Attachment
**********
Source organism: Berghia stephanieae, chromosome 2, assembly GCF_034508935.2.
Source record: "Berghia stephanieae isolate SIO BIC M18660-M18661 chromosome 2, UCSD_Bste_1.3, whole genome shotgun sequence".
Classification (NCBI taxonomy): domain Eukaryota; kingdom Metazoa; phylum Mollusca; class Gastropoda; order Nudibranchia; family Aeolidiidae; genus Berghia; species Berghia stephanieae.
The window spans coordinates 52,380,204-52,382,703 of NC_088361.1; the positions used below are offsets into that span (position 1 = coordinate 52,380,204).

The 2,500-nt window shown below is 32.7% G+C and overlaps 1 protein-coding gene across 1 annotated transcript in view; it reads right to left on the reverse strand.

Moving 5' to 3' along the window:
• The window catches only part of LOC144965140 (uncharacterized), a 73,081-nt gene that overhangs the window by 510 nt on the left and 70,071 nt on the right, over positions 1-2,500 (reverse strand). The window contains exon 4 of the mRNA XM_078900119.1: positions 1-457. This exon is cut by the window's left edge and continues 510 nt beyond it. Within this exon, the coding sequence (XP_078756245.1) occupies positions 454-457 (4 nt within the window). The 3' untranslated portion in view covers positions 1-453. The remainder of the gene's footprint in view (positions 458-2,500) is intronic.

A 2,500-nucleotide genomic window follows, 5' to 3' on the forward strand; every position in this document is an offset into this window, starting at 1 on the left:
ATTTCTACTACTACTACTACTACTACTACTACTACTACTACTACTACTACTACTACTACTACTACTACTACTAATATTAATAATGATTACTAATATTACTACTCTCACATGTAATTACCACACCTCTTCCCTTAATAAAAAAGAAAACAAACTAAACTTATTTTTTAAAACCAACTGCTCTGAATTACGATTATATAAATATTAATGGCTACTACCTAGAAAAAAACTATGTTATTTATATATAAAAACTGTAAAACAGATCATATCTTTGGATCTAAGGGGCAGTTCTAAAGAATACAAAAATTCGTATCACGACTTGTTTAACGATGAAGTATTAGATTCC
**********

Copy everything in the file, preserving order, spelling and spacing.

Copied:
Source organism: Berghia stephanieae, chromosome 2, assembly GCF_034508935.2.
Source record: "Berghia stephanieae isolate SIO BIC M18660-M18661 chromosome 2, UCSD_Bste_1.3, whole genome shotgun sequence".
Classification (NCBI taxonomy): domain Eukaryota; kingdom Metazoa; phylum Mollusca; class Gastropoda; order Nudibranchia; family Aeolidiidae; genus Berghia; species Berghia stephanieae.
The window spans coordinates 52,380,204-52,382,703 of NC_088361.1; the positions used below are offsets into that span (position 1 = coordinate 52,380,204).

The 2,500-nt window shown below is 32.7% G+C and overlaps 1 protein-coding gene across 1 annotated transcript in view; it reads right to left on the reverse strand.

Moving 5' to 3' along the window:
• The window catches only part of LOC144965140 (uncharacterized), a 73,081-nt gene that overhangs the window by 510 nt on the left and 70,071 nt on the right, over positions 1-2,500 (reverse strand). The window contains exon 4 of the mRNA XM_078900119.1: positions 1-457. This exon is cut by the window's left edge and continues 510 nt beyond it. Within this exon, the coding sequence (XP_078756245.1) occupies positions 454-457 (4 nt within the window). The 3' untranslated portion in view covers positions 1-453. The remainder of the gene's footprint in view (positions 458-2,500) is intronic.

A 2,500-nucleotide genomic window follows, 5' to 3' on the forward strand; every position in this document is an offset into this window, starting at 1 on the left:
ATTTCTACTACTACTACTACTACTACTACTACTACTACTACTACTACTACTACTACTACTACTACTACTACTAATATTAATAATGATTACTAATATTACTACTCTCACATGTAATTACCACACCTCTTCCCTTAATAAAAAAGAAAACAAACTAAACTTATTTTTTAAAACCAACTGCTCTGAATTACGATTATATAAATATTAATGGCTACTACCTAGAAAAAAACTATGTTATTTATATATAAAAACTGTAAAACAGATCATATCTTTGGATCTAAGGGGCAGTTCTAAAGAATACAAAAATTCGTATCACGACTTGTTTAACGATGAAGTATTAGATTCC